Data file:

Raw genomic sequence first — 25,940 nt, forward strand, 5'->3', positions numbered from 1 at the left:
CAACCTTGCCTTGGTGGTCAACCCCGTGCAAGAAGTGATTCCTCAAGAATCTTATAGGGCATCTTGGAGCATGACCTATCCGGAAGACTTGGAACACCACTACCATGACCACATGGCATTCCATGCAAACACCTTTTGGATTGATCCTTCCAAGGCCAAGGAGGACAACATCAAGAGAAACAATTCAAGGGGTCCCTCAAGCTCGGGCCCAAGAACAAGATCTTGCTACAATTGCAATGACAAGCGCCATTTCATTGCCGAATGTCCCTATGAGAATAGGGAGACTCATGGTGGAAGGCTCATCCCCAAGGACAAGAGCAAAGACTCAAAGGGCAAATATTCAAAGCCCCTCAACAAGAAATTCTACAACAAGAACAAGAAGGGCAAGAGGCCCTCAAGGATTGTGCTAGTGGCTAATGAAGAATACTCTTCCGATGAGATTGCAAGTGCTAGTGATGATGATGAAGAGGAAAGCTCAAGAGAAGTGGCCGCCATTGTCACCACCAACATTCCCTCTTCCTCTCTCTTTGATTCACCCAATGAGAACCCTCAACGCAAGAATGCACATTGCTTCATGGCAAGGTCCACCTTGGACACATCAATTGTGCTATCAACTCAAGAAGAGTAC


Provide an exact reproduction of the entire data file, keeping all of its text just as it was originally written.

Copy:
Raw genomic sequence first — 25,940 nt, forward strand, 5'->3', positions numbered from 1 at the left:
CAACCTTGCCTTGGTGGTCAACCCCGTGCAAGAAGTGATTCCTCAAGAATCTTATAGGGCATCTTGGAGCATGACCTATCCGGAAGACTTGGAACACCACTACCATGACCACATGGCATTCCATGCAAACACCTTTTGGATTGATCCTTCCAAGGCCAAGGAGGACAACATCAAGAGAAACAATTCAAGGGGTCCCTCAAGCTCGGGCCCAAGAACAAGATCTTGCTACAATTGCAATGACAAGCGCCATTTCATTGCCGAATGTCCCTATGAGAATAGGGAGACTCATGGTGGAAGGCTCATCCCCAAGGACAAGAGCAAAGACTCAAAGGGCAAATATTCAAAGCCCCTCAACAAGAAATTCTACAACAAGAACAAGAAGGGCAAGAGGCCCTCAAGGATTGTGCTAGTGGCTAATGAAGAATACTCTTCCGATGAGATTGCAAGTGCTAGTGATGATGATGAAGAGGAAAGCTCAAGAGAAGTGGCCGCCATTGTCACCACCAACATTCCCTCTTCCTCTCTCTTTGATTCACCCAATGAGAACCCTCAACGCAAGAATGCACATTGCTTCATGGCAAGGTCCACCTTGGACACATCAATTGTGCTATCAACTCAAGAAGAGTAC